Deep-sea coral and sponge habitats represent some of the least explored places on Earth, and each new discovery reveals valuable information. For example, previously unknown deep-water coral gardens off the Gulf of Maine were found teeming with commercially valuable redfish. And the largest sponge ever found was observed on a NOAA deep-sea coral exploration cruise in the Papahānaumokuākea Marine National Monument. Known deep coral environments are being mapped as you read this information, illuminating even more abundant diversity under the sea.

We Protect Habitat

You will find deep-sea coral groves in all the world’s oceans. Fishermen first discovered examples of deep-sea corals about 250 years ago. Before we had submersible vehicles, little was known about this habitat, but in recent decades, we’ve learned how these fragile environments support our fisheries.

In recent years, deep-sea coral habitats have been discovered off the Atlantic coast, hidden in deep canyons. These slow-growing communities take thousands of years to develop. Our productive Atlantic fisheries, active for more than 400 years, have likely destroyed many corals on the continental shelf with bottom-trawling. A first of its kind, the Frank R. Lautenberg Deep-Sea Coral Protection Area covers a large area far offshore from Virginia to Connecticut. Fishing here may not use gear that touches the seafloor.

One important way we protect habitats such as deep-sea corals is through the Marine National Monuments and National Marine Sanctuaries programs. Our Pacific Islands Fisheries Science Center studies the monuments and sanctuaries from Hawaii westward. For instance, Papahānaumokuākea Marine National Monument is a string of atolls and islands, including Midway Island, lying north and west of the familiar Hawaiian Islands. On every mission, intense exploration of these productive regions has revealed spectacular deep-sea corals and other animals.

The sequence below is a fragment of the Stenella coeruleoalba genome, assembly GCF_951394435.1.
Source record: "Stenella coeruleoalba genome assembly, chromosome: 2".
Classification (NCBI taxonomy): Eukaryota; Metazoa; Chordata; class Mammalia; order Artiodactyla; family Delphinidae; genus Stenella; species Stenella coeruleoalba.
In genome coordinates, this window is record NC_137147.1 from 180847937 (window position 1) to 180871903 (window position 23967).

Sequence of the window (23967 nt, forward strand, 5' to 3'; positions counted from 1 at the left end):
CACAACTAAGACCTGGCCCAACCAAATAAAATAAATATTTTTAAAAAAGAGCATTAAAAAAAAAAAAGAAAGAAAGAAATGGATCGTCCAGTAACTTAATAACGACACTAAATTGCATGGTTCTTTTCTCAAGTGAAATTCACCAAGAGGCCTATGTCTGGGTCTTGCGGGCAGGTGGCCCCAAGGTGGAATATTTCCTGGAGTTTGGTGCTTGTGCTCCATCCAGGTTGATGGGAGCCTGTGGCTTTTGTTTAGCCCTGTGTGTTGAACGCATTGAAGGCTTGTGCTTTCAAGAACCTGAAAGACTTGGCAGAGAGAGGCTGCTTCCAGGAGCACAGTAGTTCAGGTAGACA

We Partner With State and Local Agencies

NOAA funds and coordinates deep-sea coral research across the nation and even around the world. These deep discoveries provide solid, scientific information to managers who want to be good stewards of the unfamiliar sea. The Deep Sea Coral Research and Technology Program builds a bridge between research results and applied conservation programs. Since 2009, the program has funded several partners and multiyear research cruises that explore some of the most remote, least known places on Earth. Using this information, we work closely with regional fishery management councils to conserve important habitat. We also share this science with the public through our world-class data portal.

Special Benefits From Deep-Sea Corals

We all have an interest in protecting deep-sea coral gardens from further harm. Among the surprising coral garden discoveries are organisms that produce compounds useful in fighting antibiotic-resistant infections. This productive habitat also provides spawning grounds for commercially desirable fish such as grouper, snapper, sea bass, and rockfish, as well as shrimp, lobsters, and crabs. Deep-water coral clusters provide shelter for an unknown number of species that are new to science, many of whom could be useful in ways we don’t yet understand.

Regional Deep-Sea Coral Efforts